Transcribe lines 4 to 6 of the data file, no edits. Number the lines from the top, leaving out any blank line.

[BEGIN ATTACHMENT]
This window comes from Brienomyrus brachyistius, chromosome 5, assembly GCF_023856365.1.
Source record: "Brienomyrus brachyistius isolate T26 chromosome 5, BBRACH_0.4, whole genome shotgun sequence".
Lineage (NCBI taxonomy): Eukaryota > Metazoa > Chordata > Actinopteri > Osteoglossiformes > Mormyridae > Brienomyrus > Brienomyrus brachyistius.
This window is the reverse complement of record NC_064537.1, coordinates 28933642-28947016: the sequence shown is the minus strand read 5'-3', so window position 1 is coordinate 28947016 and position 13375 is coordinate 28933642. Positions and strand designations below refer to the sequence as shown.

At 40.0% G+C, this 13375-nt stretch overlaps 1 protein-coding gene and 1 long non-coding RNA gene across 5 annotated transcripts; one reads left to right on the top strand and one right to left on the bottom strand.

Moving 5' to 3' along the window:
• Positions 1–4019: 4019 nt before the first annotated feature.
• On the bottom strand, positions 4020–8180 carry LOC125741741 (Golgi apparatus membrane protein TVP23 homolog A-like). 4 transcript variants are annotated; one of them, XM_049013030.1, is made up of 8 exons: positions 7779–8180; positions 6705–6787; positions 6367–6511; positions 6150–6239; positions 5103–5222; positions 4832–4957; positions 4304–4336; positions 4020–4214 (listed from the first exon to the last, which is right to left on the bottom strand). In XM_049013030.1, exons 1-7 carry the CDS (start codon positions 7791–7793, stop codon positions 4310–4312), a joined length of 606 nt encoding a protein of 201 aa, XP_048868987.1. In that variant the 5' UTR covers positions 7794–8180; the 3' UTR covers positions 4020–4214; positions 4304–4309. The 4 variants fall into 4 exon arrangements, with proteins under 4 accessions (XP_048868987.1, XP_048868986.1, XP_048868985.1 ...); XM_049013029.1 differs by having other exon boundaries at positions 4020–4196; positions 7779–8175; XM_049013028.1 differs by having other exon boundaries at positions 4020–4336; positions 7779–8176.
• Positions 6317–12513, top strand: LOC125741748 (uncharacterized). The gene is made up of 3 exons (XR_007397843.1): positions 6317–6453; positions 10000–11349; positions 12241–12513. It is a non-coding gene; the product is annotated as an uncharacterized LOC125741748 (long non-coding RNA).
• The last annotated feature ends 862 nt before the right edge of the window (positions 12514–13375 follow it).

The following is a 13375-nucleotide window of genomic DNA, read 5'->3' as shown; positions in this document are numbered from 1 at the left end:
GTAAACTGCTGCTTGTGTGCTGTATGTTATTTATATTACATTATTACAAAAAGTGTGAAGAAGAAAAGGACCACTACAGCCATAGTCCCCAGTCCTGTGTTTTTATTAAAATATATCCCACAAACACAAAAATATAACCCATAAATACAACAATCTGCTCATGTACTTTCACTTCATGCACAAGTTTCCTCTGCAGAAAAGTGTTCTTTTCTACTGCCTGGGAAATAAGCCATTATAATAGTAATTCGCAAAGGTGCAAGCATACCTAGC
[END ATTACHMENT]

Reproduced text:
This window is the reverse complement of record NC_064537.1, coordinates 28933642-28947016: the sequence shown is the minus strand read 5'-3', so window position 1 is coordinate 28947016 and position 13375 is coordinate 28933642. Positions and strand designations below refer to the sequence as shown.

At 40.0% G+C, this 13375-nt stretch overlaps 1 protein-coding gene and 1 long non-coding RNA gene across 5 annotated transcripts; one reads left to right on the top strand and one right to left on the bottom strand.

Moving 5' to 3' along the window: